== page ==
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Kaneland Connection: After long debate, Kaneland OKs tentative tax levy

SUGAR GROVE – Kaneland School District 302 officials approved a tentative tax levy increase Monday night, after a debate that lasted more than an hour and after two “no” votes from school board members.

And in public comments after the approval, a pair of taxpayers voiced opposition to the increases.

Julie-Ann Fuchs, the district’s assistant superintendent for business, presented a plan she called “strategic,” in which the district would fund increases in areas to compensate for a potential shortage in the education fund.

Since the district has reached its maximum tax cap, she said, the amount designated for the education fund can go no higher than $27.7 million, $2 million below what was received last year.

In that case, there would need to be significant cuts, she said.

To make up for it, she is increasing funding in two categories – transportation and special education.

She said the district would be allowed to transfer transportation funding into the education fund.

And the special education fund, she said, already uses money from the education fund.

The result will be a tax increase for homeowners, though Fuchs produced two sets of “bottom line” impacts.

One provided the following increases – $425 for an owner of a $200,000 home, $638 for the owner of a $300,000 home, $850 for the owner of a $400,000 home and $1,063 for the owner of a $500,000 home.

She also listed smaller impact amounts for those who might see their homes reassessed by a 7 percent decrease in home value.

For instance, the owner of a $200,000 home would now be the owner of a $186,000 home, and the increase would be $82 instead of $425. Other increases were $123 ($279,000 home), $164 ($372,000 home) and $205 ($465,000 home).

The next step is a levy update in November and a potential hearing and final approval of the levy in December.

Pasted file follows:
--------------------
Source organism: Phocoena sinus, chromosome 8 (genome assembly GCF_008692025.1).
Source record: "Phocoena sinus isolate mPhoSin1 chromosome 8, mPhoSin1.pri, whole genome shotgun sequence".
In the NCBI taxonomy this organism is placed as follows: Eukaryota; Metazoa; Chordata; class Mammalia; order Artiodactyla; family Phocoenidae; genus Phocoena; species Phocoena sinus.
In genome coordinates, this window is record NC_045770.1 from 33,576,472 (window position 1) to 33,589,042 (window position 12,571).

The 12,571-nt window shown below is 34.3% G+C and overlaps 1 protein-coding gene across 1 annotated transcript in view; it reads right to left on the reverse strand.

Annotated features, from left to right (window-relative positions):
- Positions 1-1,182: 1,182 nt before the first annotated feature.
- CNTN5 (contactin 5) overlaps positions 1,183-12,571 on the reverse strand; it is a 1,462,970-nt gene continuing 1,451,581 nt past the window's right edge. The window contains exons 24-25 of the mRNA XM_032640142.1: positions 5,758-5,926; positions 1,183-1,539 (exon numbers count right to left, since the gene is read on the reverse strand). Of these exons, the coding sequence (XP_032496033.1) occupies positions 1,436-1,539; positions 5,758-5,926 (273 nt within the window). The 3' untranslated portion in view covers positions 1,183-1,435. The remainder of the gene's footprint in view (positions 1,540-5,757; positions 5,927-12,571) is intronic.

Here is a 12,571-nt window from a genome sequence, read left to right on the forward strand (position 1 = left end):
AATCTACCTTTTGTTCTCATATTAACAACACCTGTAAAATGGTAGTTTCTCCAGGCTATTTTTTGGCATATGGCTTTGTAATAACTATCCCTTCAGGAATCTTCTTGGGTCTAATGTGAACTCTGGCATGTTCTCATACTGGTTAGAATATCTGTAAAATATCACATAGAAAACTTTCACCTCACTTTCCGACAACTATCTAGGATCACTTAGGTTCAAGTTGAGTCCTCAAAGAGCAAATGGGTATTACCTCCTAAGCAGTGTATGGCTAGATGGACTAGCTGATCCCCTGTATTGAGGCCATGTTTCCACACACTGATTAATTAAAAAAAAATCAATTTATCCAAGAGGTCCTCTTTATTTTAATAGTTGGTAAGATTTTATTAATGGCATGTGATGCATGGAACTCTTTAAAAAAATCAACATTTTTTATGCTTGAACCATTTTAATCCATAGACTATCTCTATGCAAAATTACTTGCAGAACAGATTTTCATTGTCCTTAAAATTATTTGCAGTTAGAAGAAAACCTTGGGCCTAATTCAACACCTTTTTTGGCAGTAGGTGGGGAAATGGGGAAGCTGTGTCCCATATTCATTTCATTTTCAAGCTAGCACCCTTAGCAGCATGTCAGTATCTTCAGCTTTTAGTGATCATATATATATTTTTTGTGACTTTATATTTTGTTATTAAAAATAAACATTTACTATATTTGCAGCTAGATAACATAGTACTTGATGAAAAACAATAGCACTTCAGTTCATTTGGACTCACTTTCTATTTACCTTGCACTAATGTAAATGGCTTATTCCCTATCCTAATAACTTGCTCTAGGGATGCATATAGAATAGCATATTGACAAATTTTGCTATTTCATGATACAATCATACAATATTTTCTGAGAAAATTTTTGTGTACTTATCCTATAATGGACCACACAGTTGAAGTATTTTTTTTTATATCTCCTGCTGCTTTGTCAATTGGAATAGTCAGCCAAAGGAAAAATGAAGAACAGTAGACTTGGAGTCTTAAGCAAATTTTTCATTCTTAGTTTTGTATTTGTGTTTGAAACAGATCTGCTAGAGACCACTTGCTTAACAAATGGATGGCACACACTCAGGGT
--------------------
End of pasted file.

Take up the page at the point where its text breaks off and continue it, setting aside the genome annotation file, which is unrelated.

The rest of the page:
Board members Pedro Rivas and Tony Valente voted against the levy.

Rivas said he couldn’t support the levy because “people’s salaries have been stagnant for the last five years.”

Asked after the meeting how he would have made adjustments, he said he would have liked to have explored other options to determine that.

Valente said the impact on the taxpayers was too high.

“It’s hard for me to go for that,” he said. “We need to tighten our belts and limit the potential increase.”

Board member Peter Lopatin, however, asked Valente how he could say that when, earlier in the meeting, Valente was commenting about how the district needed to aim higher than the state average and be more like surrounding districts.

“You like to compare us to Geneva and Batavia and Naperville,” Lopatin said.

Fuchs said those districts spend much more per pupil than Kaneland does.

Board member Gale Pavlak stressed that other districts have more commercial and industrial development than the Kaneland district.

Board member Teresa Witt pointed out that the board is obligated to reopen negotiations with teachers, who have been operating under a pay freeze.

“There are consequences to decisions,” Fuchs said.

Cheryl Krauspe, the board’s president, said that there have been cuts in the past and “it’s not like we’ve not been there.”

She said board members do take a pledge to taxpayers, but that they also are tasked with protecting their assets, meaning the students.

Sugar Grove Township residents Jerry Elliott and Dan Nagle spoke in public comment about the levy. Elliott, who sought appointment to the school board seat eventually filled by Lopatin, pointed out the increases in transportation and special education.

In a letter he distributed to the board and media, he wrote that the district needs to explain specifically why it needs the increases.

“This levy is increasing just because the board says it wants to ‘tax-to-the-max’ while neglecting to disclose the requirements for such increases,” Elliott wrote.

In remarks to the board, Elliott said it “doesn’t make sense to me” that taxes go up while the value of his house goes down.

Nagle said board members must know how difficult it is for taxpayers because “you’ve got neighbors telling you.”

He said taxpayers “have had it up to here” with the higher taxes, and he feared that the taxes might have builders reconsidering plans in the area.

And Elliott said taxpayers have little choice in the matter.

“The only choice I have is to leave,” Elliott said.

• Al Lagattolla is the news editor of the Kane County Chronicle. Write to him at

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